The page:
also I would change the structure of your if then statement in the Main Method.

instead of negating the boolean method I would let it play out, you are checking it one way or the other anyway so the negation just looks wrong

        if (RunningAsAdmin())           
        {
            try
            {
                Installer InstallerForm = new Installer();
                Application.Run(InstallerForm);
            }
            catch (Exception e)
            {
                //Display Exception message!

                Logging.Log.Error("Unrecoverable exception:", e);
                Application.Exit();
            }
        }
        else
        {
            Elevate();
            Application.Exit();
        }

Do we need Elevate to Return a boolean? from what I can see it doesn't really do anything with the true/false value.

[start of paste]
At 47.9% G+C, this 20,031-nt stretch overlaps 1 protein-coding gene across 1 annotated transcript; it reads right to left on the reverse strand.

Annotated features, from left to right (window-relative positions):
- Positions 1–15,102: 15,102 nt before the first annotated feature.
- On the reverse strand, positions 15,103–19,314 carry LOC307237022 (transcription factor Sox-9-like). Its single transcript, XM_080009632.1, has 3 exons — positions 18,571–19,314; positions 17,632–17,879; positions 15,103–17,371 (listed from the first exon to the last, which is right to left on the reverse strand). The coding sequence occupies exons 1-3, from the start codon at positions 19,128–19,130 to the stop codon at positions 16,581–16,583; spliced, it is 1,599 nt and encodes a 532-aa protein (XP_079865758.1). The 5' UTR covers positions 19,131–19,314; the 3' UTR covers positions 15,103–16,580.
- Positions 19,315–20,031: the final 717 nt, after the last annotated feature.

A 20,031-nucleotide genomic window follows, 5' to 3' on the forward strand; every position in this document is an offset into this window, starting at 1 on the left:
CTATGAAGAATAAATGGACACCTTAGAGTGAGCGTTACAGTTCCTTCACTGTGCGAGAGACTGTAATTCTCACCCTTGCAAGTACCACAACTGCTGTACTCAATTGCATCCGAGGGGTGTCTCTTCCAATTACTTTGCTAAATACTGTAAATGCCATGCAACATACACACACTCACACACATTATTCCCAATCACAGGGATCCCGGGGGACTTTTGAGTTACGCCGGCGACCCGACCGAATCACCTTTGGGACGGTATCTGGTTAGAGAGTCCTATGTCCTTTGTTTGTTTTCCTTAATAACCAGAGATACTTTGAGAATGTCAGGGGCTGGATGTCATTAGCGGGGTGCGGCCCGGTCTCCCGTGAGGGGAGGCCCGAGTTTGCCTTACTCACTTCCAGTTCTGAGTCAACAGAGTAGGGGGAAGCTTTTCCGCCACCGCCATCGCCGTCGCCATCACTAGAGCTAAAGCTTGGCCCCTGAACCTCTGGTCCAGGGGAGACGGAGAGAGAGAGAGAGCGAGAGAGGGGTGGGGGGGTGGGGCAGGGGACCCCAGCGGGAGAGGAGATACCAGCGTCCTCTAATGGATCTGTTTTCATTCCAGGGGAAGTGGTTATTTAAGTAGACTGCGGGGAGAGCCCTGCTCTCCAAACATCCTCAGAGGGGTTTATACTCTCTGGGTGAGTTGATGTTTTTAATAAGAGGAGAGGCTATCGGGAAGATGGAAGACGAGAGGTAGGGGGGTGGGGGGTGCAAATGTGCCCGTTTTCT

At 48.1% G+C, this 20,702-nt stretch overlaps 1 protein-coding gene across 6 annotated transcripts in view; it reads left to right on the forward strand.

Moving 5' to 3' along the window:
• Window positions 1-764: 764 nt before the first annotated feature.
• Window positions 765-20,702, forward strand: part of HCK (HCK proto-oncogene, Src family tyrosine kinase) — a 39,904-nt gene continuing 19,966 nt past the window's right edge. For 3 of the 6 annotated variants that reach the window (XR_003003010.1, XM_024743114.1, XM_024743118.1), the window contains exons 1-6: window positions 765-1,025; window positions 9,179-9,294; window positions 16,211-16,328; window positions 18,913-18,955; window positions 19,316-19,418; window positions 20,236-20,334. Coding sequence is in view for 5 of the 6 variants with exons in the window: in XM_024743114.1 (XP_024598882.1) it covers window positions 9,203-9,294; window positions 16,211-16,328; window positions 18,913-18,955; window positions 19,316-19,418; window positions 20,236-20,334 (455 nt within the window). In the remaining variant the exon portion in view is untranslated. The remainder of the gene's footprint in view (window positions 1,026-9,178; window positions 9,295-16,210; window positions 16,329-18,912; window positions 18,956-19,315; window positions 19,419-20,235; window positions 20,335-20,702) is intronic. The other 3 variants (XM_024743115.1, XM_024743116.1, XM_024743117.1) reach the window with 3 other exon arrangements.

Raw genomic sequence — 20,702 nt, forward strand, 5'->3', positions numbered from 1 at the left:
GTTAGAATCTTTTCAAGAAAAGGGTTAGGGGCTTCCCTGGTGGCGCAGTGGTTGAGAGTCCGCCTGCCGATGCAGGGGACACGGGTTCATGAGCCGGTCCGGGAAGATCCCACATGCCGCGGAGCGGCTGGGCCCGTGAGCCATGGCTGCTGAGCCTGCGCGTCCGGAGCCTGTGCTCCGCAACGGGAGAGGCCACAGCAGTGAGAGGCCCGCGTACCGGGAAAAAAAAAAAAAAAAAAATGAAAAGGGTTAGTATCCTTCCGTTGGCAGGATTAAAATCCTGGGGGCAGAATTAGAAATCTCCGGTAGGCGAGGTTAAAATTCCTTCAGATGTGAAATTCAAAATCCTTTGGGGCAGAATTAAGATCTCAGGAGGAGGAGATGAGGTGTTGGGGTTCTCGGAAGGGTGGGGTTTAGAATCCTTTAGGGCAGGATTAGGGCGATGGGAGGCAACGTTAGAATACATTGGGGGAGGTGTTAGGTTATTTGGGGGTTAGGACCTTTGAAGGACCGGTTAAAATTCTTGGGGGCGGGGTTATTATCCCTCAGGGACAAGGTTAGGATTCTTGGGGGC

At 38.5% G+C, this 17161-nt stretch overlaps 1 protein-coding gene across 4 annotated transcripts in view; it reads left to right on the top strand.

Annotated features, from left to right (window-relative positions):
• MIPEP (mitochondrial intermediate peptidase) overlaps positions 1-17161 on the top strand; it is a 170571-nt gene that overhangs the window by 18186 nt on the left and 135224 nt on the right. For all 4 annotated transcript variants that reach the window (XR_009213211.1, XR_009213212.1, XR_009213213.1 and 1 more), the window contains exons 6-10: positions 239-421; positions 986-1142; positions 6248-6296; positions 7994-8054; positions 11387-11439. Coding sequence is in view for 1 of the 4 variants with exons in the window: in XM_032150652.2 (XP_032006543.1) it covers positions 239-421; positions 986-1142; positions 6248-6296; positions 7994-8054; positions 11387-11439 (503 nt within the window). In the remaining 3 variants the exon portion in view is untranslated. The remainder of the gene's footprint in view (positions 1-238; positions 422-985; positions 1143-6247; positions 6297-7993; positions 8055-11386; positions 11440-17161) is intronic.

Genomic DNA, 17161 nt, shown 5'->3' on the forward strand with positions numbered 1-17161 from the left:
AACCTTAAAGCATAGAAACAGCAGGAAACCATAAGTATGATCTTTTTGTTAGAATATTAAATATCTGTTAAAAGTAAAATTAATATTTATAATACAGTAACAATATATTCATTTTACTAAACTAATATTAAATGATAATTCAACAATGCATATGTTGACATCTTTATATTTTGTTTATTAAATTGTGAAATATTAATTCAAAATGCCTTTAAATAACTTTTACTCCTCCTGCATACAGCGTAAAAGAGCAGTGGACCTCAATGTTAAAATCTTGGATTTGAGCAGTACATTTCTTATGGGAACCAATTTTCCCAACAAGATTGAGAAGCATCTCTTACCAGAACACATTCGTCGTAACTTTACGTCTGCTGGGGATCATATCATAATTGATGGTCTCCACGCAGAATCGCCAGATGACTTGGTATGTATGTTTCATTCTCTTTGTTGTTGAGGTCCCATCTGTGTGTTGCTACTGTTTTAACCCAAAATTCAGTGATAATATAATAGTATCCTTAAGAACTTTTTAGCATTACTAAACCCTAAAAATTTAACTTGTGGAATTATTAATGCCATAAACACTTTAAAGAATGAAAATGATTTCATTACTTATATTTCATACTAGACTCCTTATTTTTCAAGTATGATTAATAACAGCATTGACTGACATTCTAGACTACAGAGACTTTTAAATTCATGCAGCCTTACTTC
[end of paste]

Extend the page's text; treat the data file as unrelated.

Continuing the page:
Let's just make it a void method and let it do it's stuff and get outta there, no return statements.

    private static void Elevate()
    {
        var SelfProc = new ProcessStartInfo
            {
                UseShellExecute = true,
                WorkingDirectory = Environment.CurrentDirectory,
                FileName = Application.ExecutablePath,
                Verb = "runas"
            };
        try
        {
            Process.Start(SelfProc);
        }
        catch
        {
            Logging.Log.Error("Unable to elevate!");
        }
    }
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4
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Other options:

First: there is a mechanism to elevate "part" of an application via COM Monikers: run a part of the application out of process via COM, using a correctly formatted name to elevate (this is how Explorer elevates parts of itself). See MSDN http://msdn.microsoft.com/en-us/library/ms679687(v=vs.85).aspx

Second: as Anna says: use a manifest.

Third: run via runas as in the Q.